I have long thought movie stars and sports heroes were drastically overpaid in comparison to their contributions to society. For example, teachers are teaching future generations of kids, and get paid pennies in comparison. And, even well-paid doctors saving lives, are paid a small fraction of what a basketball star gets paid to simply play the game of basketball. In the last decade, these inequalities are starting to be seen in the corporate workplace, as well, with rising CEO pay and mid-level jobs under siege due to outsourcing and technology automation. I think we need to rethink the traditional pyramid-shaped organizational structure to “right size” the work completed vs. compensation paid equations. Allow me to explain further.
What Is A Pyramid-Shaped Organization?
In most hierarchical organizations, it could look something like the following. One CEO manages five EVPs who collectively manage 25 SVPs, who collectively manage 125 VPs, who collectively manage 625 directors, who collectively manage 3,125 managers. As you can see, a very wide base and a very narrow top result in a pyramid design as you move up the organization.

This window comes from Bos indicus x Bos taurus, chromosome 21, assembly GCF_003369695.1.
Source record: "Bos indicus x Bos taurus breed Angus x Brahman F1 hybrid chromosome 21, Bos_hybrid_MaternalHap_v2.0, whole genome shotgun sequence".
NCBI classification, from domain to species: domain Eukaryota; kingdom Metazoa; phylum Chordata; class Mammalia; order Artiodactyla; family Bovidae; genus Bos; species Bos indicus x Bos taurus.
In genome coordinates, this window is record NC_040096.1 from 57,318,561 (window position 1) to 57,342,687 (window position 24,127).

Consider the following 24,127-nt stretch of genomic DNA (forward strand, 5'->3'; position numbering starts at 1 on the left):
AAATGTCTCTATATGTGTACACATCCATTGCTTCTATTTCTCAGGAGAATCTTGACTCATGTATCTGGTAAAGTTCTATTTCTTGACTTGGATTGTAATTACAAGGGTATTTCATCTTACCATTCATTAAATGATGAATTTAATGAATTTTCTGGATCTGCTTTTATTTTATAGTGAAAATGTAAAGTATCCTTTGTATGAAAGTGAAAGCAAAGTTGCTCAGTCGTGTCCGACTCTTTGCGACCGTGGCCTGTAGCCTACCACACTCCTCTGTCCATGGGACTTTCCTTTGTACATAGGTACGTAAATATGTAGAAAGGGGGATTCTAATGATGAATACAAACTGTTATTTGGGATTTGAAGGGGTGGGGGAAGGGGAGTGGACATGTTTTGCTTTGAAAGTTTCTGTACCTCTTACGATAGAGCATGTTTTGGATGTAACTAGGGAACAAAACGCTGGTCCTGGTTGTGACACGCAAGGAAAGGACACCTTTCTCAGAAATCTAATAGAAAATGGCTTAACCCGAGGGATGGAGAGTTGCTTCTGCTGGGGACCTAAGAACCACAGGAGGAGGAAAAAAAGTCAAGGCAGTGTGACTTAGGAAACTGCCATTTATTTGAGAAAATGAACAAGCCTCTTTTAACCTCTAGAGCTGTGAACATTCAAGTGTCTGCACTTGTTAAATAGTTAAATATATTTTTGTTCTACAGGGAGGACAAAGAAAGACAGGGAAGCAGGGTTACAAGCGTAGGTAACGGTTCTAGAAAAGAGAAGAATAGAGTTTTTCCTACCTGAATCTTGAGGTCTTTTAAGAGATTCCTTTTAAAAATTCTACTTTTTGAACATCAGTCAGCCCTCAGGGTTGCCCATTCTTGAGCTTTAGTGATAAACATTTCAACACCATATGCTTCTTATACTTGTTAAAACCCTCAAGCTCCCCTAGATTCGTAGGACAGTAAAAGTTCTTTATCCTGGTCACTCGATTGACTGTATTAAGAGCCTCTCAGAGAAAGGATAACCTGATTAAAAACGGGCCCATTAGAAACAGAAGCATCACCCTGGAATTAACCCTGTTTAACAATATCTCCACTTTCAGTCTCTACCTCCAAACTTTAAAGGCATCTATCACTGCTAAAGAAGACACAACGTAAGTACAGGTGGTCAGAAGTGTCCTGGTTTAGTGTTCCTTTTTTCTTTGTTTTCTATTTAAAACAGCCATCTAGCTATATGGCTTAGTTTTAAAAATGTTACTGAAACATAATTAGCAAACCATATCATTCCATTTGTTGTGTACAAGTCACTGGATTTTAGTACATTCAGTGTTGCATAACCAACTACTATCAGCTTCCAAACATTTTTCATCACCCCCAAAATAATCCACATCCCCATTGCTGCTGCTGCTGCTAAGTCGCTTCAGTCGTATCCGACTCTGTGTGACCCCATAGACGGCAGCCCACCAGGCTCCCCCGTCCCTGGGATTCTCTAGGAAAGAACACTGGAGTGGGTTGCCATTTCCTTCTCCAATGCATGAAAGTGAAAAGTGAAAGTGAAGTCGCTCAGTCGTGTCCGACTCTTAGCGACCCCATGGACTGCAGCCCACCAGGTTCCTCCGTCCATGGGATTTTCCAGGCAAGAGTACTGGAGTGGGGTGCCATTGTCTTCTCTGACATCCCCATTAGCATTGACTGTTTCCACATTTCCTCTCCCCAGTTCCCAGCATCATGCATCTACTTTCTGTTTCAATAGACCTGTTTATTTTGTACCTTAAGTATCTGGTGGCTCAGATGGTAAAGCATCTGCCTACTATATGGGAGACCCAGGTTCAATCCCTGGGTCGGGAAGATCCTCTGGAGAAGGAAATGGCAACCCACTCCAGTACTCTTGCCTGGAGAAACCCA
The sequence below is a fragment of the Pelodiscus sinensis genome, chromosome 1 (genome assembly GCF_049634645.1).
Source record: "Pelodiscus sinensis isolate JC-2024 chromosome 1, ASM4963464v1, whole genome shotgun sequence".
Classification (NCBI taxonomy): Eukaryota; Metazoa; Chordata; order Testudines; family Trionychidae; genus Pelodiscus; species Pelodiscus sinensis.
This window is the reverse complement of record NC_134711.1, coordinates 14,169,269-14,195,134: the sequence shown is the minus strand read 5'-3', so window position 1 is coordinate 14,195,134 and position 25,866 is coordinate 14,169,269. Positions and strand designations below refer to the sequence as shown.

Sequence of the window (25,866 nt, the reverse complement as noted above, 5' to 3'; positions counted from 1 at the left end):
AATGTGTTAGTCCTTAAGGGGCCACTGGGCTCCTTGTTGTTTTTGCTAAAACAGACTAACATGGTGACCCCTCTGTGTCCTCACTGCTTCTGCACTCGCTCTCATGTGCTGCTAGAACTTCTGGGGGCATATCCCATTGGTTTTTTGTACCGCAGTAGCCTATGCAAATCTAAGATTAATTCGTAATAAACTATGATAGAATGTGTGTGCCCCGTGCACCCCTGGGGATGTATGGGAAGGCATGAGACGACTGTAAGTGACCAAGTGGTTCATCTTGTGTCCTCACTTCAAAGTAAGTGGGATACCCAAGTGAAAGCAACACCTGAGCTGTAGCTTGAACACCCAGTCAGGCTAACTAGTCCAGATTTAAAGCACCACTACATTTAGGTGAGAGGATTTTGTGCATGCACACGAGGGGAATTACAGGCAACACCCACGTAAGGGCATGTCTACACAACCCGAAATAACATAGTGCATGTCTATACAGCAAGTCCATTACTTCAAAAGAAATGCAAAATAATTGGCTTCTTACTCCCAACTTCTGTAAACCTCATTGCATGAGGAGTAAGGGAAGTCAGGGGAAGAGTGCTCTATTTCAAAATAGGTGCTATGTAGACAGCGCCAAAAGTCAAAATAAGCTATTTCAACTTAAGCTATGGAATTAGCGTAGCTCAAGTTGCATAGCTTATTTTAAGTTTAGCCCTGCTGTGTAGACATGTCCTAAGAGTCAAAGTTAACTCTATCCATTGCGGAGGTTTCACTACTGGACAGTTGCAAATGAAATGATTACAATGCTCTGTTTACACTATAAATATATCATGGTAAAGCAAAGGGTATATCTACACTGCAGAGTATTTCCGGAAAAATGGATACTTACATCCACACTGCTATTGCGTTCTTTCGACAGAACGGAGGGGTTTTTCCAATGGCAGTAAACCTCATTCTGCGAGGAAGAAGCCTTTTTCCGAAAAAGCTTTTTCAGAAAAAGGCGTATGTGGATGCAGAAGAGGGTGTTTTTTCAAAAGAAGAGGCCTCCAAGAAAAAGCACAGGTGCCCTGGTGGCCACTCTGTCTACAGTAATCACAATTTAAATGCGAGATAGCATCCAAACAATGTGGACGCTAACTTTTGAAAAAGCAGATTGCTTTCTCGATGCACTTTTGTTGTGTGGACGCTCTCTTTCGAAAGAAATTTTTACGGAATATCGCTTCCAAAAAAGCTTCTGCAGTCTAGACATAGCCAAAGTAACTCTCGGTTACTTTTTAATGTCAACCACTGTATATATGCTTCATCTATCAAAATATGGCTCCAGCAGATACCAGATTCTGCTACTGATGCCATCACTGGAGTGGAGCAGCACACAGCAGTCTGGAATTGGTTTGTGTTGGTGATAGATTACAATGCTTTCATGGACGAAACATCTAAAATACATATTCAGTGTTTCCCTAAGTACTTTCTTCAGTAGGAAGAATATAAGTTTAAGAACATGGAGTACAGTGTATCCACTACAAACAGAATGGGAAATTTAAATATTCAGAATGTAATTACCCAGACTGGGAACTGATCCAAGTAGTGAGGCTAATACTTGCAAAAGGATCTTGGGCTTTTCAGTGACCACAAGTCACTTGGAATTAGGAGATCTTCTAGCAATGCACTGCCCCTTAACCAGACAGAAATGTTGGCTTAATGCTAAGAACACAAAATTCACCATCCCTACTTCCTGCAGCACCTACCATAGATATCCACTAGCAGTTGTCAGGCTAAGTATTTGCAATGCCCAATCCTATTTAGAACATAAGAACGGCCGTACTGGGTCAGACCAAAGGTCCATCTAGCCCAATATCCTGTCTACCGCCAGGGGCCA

And, as you move up the organization, the compensation dramatically grows with each level, where a manager can make $37.5K, a director can make $75K, a VP can make $150K, an SVP can make $300K, an EVP can make $600K and a CEO can make $1.2MM+. And, depending on the size of the company, the Fortune 500 CEOs can make $25MM a year, which have dramatically increased to that level in the last decade or two.
Problems With The Pyramid Design
The first problem with the pyramid design is compensation disparity from the top of the organization to the bottom of the organization. In the example above, do we really think the CEO is worth 32x the managers at the bottom layer of the organization? Or, in the case of a Fortune 500 company, what could be 1,000x the entry-level workers? Probably not, as often times the people in the trenches are doing the hardest work.